The Pathological Body: European Literary and Cultural Perspectives in the Age of Modern Medicine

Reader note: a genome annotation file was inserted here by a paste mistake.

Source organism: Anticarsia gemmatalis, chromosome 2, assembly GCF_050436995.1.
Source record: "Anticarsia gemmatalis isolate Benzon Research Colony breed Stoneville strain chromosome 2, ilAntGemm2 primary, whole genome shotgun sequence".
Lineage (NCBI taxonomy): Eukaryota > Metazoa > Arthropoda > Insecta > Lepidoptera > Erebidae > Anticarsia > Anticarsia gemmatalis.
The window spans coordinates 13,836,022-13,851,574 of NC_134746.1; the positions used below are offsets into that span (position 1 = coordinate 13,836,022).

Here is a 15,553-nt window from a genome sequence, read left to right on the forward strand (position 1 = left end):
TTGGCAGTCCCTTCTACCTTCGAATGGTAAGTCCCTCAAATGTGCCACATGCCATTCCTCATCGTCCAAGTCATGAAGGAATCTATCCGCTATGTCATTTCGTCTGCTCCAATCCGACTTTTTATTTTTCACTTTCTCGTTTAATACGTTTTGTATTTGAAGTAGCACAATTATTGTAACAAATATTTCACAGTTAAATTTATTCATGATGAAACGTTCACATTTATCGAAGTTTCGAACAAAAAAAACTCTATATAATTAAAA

Since the birth of modern medicine in nineteenth-century Europe, its authority and influence has profoundly shaped society. Medical institutions in Paris, Vienna and Berlin identified new forms of pathology, with ‘illnesses’ such as hysteria and degeneration becoming social concerns. Such disorders, diagnosed by usually male doctors, were inevitably entangled with politics and cultural biases which were consistent with a patriarchal society enforcing the boundaries of normativity. Literature absorbed the discourse of medicine, reworking the ideas of wellness and sickness. Being ill was not merely a state of individual infirmity: authors amplified sickness to encompass politics, so it became a moral barometer for the state of the nation and much else. This Special Collection aims to examine society’s relationship with sickness through literature and language(s). Taking a European transnational and transhistorical approach, this collection aims to refract the politics of the body since the nineteenth century. The medical is the starting point for studying the dynamics of different European societies and cultures on the individual, tracking the anxieties which converge upon the body. The Modern Languages expertise, plus the analysis of language(s) through literature, heightens the understanding of the cultural construction of the pathological body. This Special Collection has been guest edited by Dr Kit Yee Wong.